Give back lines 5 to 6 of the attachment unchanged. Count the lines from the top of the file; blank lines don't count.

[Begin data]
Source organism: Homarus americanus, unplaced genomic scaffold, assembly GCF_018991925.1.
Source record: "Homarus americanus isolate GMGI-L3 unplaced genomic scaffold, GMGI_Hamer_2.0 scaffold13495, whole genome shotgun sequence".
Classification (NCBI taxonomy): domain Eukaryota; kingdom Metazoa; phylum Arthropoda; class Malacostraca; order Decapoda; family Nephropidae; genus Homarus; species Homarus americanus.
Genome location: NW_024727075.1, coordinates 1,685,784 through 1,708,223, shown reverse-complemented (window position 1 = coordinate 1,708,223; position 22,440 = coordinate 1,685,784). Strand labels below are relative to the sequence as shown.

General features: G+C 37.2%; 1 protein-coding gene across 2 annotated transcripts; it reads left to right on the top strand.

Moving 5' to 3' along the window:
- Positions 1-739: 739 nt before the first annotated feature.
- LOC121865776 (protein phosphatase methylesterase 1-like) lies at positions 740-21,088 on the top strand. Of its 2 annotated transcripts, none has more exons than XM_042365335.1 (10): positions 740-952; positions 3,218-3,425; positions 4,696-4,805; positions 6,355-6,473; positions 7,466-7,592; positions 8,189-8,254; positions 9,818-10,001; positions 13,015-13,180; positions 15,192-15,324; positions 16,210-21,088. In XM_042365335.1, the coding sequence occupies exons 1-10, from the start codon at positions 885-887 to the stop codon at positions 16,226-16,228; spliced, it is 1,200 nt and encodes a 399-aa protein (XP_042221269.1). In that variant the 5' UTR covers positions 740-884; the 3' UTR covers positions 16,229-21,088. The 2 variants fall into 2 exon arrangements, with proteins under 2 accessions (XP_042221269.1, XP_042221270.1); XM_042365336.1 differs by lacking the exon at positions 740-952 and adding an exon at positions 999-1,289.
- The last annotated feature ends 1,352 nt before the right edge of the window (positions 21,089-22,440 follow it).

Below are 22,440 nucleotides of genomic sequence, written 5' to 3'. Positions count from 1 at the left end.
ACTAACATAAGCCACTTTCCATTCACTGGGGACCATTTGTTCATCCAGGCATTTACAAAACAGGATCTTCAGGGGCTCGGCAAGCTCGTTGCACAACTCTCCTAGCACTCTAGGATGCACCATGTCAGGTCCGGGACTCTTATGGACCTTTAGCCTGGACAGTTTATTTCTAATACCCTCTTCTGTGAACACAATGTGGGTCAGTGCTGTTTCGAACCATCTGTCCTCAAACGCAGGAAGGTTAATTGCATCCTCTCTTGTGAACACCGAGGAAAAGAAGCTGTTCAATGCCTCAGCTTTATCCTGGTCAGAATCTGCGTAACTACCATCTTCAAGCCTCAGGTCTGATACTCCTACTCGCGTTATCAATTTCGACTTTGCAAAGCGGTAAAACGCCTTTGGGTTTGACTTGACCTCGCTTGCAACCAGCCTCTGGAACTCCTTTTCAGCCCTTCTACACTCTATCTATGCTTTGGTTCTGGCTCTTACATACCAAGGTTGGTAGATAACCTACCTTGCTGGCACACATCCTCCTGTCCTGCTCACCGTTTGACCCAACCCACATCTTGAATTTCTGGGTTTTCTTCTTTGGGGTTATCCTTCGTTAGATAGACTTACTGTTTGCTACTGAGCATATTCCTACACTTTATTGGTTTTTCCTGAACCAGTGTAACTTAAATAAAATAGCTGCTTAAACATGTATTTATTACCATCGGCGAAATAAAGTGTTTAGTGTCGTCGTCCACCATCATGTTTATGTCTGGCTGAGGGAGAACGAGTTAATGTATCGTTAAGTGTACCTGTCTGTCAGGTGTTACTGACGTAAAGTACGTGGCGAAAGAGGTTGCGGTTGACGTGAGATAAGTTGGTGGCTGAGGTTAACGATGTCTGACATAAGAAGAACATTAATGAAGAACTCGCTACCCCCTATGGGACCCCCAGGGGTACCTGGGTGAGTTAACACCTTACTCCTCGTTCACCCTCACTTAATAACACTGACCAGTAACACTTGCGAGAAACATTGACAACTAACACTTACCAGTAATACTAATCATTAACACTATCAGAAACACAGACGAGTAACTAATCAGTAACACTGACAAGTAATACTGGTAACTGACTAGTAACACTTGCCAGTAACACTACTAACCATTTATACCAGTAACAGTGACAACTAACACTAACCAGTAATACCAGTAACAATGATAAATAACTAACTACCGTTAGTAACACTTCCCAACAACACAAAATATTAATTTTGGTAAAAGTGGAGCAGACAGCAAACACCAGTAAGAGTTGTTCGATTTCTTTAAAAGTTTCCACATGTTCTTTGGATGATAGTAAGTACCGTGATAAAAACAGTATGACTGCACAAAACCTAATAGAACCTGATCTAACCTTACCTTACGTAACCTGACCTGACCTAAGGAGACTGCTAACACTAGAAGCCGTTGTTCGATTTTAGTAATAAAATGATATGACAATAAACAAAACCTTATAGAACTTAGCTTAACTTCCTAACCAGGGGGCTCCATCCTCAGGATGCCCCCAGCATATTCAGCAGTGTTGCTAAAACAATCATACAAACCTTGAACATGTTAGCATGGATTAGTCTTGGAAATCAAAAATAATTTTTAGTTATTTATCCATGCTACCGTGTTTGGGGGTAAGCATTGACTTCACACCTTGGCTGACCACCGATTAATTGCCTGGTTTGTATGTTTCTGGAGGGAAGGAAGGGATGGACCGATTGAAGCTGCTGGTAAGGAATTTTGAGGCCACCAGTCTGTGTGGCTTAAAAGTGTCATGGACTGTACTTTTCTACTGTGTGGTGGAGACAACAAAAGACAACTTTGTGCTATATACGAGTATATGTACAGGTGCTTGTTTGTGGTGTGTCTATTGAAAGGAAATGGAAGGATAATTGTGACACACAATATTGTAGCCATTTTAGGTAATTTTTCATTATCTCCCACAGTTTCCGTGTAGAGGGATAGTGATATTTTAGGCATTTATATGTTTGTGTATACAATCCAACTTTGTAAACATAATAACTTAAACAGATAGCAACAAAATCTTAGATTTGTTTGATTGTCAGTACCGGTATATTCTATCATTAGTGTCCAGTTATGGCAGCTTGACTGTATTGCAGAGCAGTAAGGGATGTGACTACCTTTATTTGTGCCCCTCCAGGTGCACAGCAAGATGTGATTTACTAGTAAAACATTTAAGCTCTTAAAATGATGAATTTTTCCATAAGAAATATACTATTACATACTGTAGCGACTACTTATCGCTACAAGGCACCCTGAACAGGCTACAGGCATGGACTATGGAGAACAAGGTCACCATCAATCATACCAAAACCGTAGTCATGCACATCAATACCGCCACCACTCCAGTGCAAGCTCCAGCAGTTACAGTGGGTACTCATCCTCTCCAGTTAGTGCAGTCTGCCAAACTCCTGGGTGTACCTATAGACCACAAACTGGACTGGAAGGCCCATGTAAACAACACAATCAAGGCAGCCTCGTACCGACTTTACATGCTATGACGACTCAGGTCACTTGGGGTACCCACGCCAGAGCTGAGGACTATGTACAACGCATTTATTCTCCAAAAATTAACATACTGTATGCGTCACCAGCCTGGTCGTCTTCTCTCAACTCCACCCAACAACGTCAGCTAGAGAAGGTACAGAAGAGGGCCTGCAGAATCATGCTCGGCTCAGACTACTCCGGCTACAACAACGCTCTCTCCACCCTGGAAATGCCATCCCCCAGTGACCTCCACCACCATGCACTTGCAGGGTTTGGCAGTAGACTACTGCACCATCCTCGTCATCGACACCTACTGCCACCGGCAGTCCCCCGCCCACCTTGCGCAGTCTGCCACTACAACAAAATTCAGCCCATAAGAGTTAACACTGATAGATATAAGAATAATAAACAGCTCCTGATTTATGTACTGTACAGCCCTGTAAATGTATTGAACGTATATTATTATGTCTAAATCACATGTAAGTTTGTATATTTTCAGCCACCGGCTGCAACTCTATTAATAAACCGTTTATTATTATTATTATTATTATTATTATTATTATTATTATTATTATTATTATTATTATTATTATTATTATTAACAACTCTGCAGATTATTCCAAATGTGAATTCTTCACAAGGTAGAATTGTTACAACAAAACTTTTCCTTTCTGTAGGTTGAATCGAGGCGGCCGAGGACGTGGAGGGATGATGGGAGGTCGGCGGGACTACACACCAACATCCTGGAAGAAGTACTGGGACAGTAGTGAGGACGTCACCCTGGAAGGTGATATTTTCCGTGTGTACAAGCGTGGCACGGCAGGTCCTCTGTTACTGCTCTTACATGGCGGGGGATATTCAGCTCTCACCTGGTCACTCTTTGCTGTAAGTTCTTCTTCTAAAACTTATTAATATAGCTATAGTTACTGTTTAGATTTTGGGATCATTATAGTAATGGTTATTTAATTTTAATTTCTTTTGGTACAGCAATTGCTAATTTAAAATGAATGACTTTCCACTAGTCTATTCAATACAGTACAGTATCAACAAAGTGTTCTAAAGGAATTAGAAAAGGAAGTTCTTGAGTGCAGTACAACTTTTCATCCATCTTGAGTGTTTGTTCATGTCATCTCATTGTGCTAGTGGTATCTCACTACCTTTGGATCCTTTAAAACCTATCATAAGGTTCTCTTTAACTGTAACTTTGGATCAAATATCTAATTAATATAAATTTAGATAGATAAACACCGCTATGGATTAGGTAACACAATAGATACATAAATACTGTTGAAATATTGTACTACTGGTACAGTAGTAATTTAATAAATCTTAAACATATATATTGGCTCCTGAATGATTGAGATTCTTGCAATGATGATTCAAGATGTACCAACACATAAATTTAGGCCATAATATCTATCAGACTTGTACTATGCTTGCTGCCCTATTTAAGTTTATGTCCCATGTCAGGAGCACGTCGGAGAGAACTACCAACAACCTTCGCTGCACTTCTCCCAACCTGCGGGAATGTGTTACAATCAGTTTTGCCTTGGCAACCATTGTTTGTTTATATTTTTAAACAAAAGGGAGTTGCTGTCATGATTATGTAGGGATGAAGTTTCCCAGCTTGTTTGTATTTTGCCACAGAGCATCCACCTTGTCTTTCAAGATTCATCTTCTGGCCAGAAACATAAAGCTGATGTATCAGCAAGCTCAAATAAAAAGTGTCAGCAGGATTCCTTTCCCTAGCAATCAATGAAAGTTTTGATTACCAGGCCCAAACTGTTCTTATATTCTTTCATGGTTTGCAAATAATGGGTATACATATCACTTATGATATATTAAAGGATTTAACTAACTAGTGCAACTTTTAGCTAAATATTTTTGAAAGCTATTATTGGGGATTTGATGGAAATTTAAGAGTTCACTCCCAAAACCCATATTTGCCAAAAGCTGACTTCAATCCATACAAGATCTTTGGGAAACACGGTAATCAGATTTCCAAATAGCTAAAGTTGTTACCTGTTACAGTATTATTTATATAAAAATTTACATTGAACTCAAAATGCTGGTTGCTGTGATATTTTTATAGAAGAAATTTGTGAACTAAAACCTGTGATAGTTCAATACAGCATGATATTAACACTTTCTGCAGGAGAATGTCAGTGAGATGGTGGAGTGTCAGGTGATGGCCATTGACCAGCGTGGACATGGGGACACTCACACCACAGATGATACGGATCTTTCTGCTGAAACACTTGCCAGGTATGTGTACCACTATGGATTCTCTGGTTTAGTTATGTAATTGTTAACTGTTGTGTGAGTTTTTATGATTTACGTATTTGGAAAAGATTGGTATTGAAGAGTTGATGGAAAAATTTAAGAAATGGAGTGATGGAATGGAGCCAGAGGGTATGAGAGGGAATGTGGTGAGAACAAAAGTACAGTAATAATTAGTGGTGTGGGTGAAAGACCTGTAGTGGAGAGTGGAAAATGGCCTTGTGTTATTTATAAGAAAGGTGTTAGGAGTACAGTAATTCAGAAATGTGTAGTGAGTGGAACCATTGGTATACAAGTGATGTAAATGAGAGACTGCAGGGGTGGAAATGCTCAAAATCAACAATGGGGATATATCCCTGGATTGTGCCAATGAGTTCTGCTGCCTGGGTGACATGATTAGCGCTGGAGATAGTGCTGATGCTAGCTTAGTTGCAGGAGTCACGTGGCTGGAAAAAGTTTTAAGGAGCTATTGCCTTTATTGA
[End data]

General features: G+C 37.2%; 1 protein-coding gene across 2 annotated transcripts; it reads left to right on the top strand.

Moving 5' to 3' along the window: